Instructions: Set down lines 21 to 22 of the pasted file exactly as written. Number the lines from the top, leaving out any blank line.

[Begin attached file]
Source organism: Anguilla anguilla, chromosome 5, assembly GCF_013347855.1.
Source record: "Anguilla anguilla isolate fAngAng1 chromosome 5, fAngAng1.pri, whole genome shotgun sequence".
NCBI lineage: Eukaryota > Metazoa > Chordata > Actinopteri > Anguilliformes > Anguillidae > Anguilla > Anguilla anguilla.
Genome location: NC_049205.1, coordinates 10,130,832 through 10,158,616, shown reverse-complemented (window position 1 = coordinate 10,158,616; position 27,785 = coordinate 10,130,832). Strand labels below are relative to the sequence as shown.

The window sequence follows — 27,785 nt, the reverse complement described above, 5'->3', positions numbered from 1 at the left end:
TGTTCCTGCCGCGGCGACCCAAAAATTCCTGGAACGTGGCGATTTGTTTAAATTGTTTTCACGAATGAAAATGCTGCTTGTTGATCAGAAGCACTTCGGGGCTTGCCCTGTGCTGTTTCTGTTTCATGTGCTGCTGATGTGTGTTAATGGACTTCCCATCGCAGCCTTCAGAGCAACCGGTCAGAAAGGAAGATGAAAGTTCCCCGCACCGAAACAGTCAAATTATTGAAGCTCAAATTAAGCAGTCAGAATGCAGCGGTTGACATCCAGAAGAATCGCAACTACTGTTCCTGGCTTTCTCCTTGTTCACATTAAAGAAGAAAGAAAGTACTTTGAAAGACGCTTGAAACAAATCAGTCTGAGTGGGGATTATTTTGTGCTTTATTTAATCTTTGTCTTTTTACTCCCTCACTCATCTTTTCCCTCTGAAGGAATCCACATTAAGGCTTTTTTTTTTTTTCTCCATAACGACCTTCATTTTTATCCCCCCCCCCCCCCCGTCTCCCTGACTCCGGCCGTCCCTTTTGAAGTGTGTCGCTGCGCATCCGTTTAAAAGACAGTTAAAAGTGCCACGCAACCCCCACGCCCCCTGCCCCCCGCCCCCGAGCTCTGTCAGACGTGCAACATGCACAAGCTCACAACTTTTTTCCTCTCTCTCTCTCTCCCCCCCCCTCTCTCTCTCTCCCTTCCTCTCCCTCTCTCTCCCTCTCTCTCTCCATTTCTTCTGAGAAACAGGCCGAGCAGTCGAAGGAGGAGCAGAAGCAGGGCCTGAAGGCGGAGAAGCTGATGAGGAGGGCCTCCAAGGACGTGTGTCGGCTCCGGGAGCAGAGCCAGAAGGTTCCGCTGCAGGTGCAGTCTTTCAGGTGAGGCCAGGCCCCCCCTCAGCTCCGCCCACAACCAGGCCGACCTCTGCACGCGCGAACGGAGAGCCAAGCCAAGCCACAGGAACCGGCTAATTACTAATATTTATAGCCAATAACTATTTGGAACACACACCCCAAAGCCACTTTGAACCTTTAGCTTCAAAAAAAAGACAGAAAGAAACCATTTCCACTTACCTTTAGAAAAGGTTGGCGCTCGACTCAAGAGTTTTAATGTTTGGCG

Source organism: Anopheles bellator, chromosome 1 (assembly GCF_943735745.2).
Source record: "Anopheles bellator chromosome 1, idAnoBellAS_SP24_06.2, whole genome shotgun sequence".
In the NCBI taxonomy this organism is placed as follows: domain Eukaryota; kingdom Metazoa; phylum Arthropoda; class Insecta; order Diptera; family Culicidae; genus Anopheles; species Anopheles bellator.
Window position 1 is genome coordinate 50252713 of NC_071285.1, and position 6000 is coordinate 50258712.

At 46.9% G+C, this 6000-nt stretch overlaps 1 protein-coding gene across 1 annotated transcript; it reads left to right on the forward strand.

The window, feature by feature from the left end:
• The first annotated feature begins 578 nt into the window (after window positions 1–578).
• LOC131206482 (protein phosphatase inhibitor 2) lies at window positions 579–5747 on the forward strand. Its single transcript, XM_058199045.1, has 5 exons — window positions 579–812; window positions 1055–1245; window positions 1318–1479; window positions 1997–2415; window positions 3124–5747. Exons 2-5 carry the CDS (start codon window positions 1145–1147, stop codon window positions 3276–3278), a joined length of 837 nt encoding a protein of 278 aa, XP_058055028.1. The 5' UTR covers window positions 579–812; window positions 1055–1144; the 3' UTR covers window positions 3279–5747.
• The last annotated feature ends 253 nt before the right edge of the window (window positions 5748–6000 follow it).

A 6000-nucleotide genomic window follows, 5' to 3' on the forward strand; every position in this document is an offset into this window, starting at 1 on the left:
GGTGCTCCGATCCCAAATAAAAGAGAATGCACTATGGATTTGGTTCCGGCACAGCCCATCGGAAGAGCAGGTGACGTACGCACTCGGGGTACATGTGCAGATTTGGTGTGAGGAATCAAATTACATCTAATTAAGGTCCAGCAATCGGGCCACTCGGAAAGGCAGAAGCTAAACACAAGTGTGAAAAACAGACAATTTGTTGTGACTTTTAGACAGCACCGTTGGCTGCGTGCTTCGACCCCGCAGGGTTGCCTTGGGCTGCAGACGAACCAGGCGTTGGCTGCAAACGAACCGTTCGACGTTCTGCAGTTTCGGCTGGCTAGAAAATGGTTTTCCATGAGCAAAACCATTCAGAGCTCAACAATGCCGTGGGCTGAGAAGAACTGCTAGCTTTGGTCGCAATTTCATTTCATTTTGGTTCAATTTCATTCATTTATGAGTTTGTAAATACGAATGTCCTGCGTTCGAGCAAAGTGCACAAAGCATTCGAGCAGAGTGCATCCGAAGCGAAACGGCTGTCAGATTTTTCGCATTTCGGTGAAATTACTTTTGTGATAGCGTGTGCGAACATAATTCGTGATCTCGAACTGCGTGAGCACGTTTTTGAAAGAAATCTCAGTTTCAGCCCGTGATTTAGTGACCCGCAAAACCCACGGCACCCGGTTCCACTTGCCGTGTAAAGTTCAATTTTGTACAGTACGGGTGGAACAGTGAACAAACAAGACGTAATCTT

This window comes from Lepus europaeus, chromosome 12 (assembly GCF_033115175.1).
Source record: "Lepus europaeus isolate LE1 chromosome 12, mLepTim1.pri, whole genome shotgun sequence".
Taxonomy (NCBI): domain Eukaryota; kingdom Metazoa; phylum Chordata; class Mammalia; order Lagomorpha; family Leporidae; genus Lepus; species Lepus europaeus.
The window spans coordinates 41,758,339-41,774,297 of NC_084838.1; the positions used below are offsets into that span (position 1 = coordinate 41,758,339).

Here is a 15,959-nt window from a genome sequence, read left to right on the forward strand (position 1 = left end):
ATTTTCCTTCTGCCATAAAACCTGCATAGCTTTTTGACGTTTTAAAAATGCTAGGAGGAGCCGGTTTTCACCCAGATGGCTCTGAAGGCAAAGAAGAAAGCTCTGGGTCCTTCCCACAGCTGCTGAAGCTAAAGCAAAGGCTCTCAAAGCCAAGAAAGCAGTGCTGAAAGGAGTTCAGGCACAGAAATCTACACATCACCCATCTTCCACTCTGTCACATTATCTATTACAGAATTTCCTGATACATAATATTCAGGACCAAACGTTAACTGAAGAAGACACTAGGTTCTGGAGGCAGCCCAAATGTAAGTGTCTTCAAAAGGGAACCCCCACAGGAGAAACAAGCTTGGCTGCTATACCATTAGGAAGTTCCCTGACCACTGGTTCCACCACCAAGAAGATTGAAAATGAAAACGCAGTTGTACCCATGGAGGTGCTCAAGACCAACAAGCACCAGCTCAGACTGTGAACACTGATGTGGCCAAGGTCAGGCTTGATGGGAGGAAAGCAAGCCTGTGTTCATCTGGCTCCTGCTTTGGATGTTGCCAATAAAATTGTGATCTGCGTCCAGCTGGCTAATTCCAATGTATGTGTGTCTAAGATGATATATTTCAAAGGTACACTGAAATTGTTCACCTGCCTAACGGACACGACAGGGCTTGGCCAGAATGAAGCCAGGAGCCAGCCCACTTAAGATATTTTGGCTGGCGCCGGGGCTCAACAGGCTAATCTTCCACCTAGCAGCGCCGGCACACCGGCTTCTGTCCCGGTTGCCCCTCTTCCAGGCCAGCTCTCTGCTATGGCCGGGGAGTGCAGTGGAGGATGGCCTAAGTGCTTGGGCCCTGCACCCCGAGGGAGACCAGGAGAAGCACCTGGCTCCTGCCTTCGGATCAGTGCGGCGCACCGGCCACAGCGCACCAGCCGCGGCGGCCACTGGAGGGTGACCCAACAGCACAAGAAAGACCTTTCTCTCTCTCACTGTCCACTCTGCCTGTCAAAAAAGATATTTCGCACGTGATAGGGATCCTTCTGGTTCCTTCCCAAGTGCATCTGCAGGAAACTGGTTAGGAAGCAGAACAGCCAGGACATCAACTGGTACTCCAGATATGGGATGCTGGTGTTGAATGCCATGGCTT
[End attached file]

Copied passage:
The window spans coordinates 41,758,339-41,774,297 of NC_084838.1; the positions used below are offsets into that span (position 1 = coordinate 41,758,339).

Here is a 15,959-nt window from a genome sequence, read left to right on the forward strand (position 1 = left end):